But there is no such thing as a good fatty, or a bad fatty. (Unless the fat person is also a bad person, I guess, and kicks puppies or something.) Fat is not a measure of virtue. Fat is just a measure of fat tissue.

Period.

I was no less deserving of dignity and respect prior to my diagnosis. I was no less deserving of proper medical treatment prior to the hormone tests that showed that I had a metabolic disorder. I was no less deserving of self esteem prior to the ultrasounds that revealed I had Swiss cheese ovaries.

Everyone is worthy of dignity, respect, and access to comprehensive medical treatment. Period.

Some people are fat because of metabolic disorders. Some people are fat because of side effects of medications. Some people are fat because of illness or disability. Some people are fat because of depression. Some people are fat because of eating disorders. And some people are fat because they just happen to enjoy food in large quantities.*

All of them deserve to be respected, and to have their choices and livelihoods left alone.

Nobody deserves to be a bully. Nobody is entitled to judge another person’s lifestyle based on some observations of that person’s size or eating habits. I’m not saying I’m not judgmental. If you’re a jerk who displays jerk-like behavior, I will likely judge you. I’m not perfect, and still fight my own cultural programming and susceptibility to stereotypes.

But when I do get the impulse to judge for reasons other than mean behavior, I check that impulse. It’s a simple process. You feel the urge come on to judge, and then you question it.

All it takes is two simple questions: “Do I know enough to judge? Does this person not deserve respect?”

And you know the answer to that.


*EDIT: And, as my friend Ange pointed out, some people are fat for no discernible reason. Thanks, Ange! Whatever the reason or not-reason, all deserve dignity.

I’m ridiculously excited to have my period (you know you have PCOS when…)

Scumbag uterus: PCOS stops your periods? I'll just bleed for 20 days to make up for it.

How my life used to be.

Now, let’s not get too ahead of ourselves here. My period is still a long, heavy, painful nightmare. I don’t enjoy experiencing my period, but I’m excited as hell to have it.

I’ve had three monthly cycles in a row for the first time in seven years.

Let’s break that down a bit, shall we?

My period stopped being regular in 2006, my senior year of high school. The last time I had a regular period was before the iPhone, before Tumblr. Bush was in the White House.

One time in college, a bunch of sorority sisters knocked on the doors of my dorm suite. They were doing a scavenger hunt, and they needed menstrual pads (I don’t get it, either). Well, my room was kind of a jackpot.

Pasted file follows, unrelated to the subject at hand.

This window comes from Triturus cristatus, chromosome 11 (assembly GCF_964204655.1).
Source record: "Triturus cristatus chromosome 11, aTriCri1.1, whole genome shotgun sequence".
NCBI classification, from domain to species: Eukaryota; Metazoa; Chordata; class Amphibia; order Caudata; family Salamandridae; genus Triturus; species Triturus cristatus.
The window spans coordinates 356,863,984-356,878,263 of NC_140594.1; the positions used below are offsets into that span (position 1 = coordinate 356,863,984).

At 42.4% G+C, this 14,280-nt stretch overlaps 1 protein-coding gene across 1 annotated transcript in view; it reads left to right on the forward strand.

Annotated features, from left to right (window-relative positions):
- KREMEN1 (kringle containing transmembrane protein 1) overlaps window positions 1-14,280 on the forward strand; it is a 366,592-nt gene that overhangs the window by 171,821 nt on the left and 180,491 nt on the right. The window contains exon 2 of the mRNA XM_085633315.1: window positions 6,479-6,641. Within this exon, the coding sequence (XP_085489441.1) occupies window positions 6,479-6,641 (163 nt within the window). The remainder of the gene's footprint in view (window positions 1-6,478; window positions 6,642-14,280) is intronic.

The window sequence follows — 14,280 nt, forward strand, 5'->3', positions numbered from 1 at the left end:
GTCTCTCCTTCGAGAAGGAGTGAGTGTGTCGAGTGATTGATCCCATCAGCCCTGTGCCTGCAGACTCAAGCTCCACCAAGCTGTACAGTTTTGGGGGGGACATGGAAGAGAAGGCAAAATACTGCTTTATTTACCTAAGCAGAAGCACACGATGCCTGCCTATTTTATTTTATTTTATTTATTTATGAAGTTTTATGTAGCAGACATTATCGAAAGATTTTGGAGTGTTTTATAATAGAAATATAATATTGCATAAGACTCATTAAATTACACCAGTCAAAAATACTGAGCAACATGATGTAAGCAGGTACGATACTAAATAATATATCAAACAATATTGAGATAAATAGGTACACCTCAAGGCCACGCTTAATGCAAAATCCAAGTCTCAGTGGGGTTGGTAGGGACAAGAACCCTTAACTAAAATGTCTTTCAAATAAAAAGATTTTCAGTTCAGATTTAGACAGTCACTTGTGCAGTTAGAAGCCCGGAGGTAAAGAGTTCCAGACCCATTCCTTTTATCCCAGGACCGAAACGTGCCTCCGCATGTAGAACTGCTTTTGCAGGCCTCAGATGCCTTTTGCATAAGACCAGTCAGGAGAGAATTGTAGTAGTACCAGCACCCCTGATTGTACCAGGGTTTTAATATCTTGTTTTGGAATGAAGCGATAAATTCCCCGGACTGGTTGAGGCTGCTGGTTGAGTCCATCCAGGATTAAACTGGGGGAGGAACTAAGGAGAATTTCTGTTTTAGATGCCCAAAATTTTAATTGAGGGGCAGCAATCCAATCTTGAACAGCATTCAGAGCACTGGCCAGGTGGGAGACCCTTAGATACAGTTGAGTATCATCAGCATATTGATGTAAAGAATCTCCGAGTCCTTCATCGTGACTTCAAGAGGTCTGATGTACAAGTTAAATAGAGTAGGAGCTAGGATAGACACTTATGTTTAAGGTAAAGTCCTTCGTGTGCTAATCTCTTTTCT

“Here’s, like, 30 I won’t be using any time soon,” I said, and they pranced away gleefully with their Always booty.

When my periods stopped, some of my lady friends expressed envy. No periods, no cramps, no worries, right? Well, wrong. Because every month without a bleed was a reminder that my body wasn’t working correctly. Because when you don’t have your period for six months, you get six months’ worth of period all at once. And because I was still accruing endometrium, raising my risk of endometrial hyperplasia — and cancer.

For me, hormonal birth control (in this case, the pill) was a way to feign normality while preventing cancer. It wouldn’t give me a period, but it would at least help me shed the lining, and maybe alleviate some of my other symptoms — hirsutism, for example. So for seven years of my life, the only monthly bleeding I did was on the pill.

But the pill did more than just make me bleed. It made me bloat. It made me cry. And eventually, it made me irregular.

For over a year, the pill, far from giving me those short, manageable periods promised by those little blister packs, has made me bleed in excess of three weeks per month. In place of the twice-yearly periods I got when my PCOS went untreated, I got twice-monthly bleeds. I changed the pill several times, tried different formulations, and nothing worked. So I stopped taking the pill.

And something miraculous happened. My periods became normal.

I have reason to believe that my restored cycle has to do with dietary changes I’ve made — so the pill isn’t as useful to me at this point. But for the past few months, I’ve been experiencing a cycle. A predictable, manageable cycle. I ovulate. I can tell when I ovulate. I can tell when I have PMS. It’s incredible.

My period may be awful to deal with, but it’s still a reminder that a part of my body that didn’t work before is working now. It gives me a reason to grin through the cramps. It reminds me of a beloved Religion professor I had once, recounting how excited he was when he found out there was a Jewish prayer for going to the bathroom. He was excited because it was a reminder that even the littlest things, our basest functions are blessings, things to be grateful for.

I would never ask a woman to be grateful for the pain of menstruation, but I am grateful for mine.